Tell us the current situation with Abandon Nation.
We will be releasing tracks very soon. We have a few new artist to the roster, (Drew Delgado and Sajag(Joc)) whom will be releasing their tracks within the next month. After we collect a sufficient amount of material, we will be releasing a collaboration album and will throw a release party (this will also be a performance). I have a few solo shows coming up. My next one is this Saturday in alphabet city NYC.
Many of us this year have been exploring new genres and developing our sounds. P- Nice at the moment has been developing his artistry through intense vocal training and recreating his sound/image. I myself have been exploring my own craft and studying lyricism. I think music is an on going learning process and ones evolution is an important part of growth. That’s why successful artist do not stick to the same formula, they think outside the box.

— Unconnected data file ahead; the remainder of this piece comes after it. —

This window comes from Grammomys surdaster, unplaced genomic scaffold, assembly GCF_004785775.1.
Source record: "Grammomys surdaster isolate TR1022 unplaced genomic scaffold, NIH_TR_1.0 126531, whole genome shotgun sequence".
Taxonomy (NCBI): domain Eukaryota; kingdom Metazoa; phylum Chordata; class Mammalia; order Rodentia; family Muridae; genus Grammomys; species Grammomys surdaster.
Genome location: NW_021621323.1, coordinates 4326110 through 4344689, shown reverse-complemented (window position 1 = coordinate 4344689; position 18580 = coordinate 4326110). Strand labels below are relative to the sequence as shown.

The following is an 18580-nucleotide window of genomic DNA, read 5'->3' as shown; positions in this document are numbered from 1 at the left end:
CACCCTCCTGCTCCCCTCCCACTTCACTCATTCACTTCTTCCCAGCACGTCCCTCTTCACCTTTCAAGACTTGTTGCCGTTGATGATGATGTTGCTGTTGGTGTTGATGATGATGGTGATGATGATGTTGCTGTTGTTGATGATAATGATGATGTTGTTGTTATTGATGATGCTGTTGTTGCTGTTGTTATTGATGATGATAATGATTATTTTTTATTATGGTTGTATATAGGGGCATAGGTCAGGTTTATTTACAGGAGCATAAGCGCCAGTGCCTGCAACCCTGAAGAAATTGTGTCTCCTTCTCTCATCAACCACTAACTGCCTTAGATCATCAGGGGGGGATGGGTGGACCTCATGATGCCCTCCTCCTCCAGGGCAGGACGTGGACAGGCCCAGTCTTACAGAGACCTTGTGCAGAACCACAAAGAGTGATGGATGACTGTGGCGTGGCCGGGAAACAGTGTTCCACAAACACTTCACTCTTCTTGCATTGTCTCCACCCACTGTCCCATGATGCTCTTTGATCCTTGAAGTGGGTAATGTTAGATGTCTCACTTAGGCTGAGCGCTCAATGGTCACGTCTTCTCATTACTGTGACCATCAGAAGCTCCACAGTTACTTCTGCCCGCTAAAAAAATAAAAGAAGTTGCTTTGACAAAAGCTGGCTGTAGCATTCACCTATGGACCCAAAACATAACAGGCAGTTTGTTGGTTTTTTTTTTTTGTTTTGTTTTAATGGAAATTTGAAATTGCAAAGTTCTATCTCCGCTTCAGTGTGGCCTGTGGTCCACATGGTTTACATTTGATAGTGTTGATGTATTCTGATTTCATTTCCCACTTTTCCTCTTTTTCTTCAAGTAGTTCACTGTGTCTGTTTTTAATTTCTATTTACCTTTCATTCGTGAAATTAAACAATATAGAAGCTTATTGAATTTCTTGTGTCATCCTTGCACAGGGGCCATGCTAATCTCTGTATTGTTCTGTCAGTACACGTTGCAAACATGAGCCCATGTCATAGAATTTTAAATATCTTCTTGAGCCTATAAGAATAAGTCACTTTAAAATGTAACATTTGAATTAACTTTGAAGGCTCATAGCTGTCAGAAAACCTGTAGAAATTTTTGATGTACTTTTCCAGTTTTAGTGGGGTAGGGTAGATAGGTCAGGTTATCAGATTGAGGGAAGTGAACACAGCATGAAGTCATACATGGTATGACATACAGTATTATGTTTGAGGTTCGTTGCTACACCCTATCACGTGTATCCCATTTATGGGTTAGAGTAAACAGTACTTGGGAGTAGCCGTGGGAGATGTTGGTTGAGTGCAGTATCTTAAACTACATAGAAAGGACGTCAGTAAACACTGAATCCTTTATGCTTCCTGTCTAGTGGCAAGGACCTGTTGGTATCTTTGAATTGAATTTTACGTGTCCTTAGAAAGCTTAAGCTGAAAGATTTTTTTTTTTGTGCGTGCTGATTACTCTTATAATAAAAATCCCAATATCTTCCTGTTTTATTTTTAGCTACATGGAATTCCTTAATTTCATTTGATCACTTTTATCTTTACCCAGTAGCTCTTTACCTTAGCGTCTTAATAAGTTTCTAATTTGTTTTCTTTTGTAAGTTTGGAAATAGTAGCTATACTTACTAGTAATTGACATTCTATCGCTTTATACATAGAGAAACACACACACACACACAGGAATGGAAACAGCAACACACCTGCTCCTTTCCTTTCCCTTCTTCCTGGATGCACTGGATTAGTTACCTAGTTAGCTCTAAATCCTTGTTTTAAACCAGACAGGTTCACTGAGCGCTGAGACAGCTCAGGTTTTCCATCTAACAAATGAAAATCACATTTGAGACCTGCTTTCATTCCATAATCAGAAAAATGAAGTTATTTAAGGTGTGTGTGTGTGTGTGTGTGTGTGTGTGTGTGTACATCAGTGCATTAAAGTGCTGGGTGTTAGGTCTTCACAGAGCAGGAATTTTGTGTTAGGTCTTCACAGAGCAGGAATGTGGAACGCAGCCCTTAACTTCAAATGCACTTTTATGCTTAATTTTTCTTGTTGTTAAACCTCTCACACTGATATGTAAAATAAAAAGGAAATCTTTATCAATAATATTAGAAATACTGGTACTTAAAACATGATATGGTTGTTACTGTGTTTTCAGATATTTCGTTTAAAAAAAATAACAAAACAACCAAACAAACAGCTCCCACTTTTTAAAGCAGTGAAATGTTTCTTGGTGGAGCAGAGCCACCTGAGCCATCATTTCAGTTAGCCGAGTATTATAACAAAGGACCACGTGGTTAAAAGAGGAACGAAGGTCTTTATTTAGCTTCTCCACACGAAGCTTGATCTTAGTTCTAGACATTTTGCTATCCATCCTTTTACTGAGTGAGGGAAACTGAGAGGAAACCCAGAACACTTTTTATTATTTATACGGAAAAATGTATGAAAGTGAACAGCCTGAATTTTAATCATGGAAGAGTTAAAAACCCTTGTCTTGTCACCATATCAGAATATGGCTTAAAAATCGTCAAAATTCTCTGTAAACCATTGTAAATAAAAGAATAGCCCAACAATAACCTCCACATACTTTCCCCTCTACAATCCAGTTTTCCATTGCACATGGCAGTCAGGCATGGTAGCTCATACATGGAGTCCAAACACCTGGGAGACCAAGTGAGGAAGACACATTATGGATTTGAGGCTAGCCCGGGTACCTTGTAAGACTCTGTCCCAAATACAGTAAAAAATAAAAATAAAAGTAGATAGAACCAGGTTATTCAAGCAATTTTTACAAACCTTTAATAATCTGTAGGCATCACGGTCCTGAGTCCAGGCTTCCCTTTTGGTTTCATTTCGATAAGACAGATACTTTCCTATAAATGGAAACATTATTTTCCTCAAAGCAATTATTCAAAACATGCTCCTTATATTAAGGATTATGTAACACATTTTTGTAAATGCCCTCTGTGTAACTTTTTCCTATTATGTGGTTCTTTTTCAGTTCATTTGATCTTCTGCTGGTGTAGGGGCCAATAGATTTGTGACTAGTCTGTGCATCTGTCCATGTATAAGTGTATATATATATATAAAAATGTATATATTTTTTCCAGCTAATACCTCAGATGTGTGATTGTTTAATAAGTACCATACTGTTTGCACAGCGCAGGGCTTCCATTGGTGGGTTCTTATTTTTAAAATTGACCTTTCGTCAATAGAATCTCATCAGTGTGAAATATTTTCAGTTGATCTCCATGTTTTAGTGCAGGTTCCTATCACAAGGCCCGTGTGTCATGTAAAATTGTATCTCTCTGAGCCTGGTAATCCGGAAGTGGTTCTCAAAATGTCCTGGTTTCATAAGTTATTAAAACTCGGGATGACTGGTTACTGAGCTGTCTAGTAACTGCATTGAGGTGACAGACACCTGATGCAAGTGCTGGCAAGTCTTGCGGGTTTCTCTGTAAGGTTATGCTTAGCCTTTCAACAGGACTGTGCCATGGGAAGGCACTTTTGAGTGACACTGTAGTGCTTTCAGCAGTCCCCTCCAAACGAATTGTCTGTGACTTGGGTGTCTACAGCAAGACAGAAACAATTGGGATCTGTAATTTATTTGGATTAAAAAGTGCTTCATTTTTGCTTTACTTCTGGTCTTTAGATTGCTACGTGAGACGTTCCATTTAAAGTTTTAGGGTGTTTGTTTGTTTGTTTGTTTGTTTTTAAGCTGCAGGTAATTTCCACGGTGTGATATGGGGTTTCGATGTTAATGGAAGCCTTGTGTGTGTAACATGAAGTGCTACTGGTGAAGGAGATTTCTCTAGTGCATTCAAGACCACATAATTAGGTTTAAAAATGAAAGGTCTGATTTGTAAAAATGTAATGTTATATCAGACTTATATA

What did you learn the most from your The Hype mixtape?
I have gotten very good responses from it. It was my first solo mixtape and it was a good first go. I decided not to promote it too much because during that time I was going through an artist growth spurt and was more excited about the new stuff I was writing.
The whole experience was INCREDIBLE though, every week I would go to the studio mix and master tracks while also putting together my music video. The Music Video was great too. The actor in it is my best friend who is doing BIG THINGS in LA. I was grateful for his involvement as a producer and actor, not to mention as a friend. We had a lot of fun with it, it didn’t feel like work at all.
You were in Nepal a few months ago. Tell us some of the projects you worked on?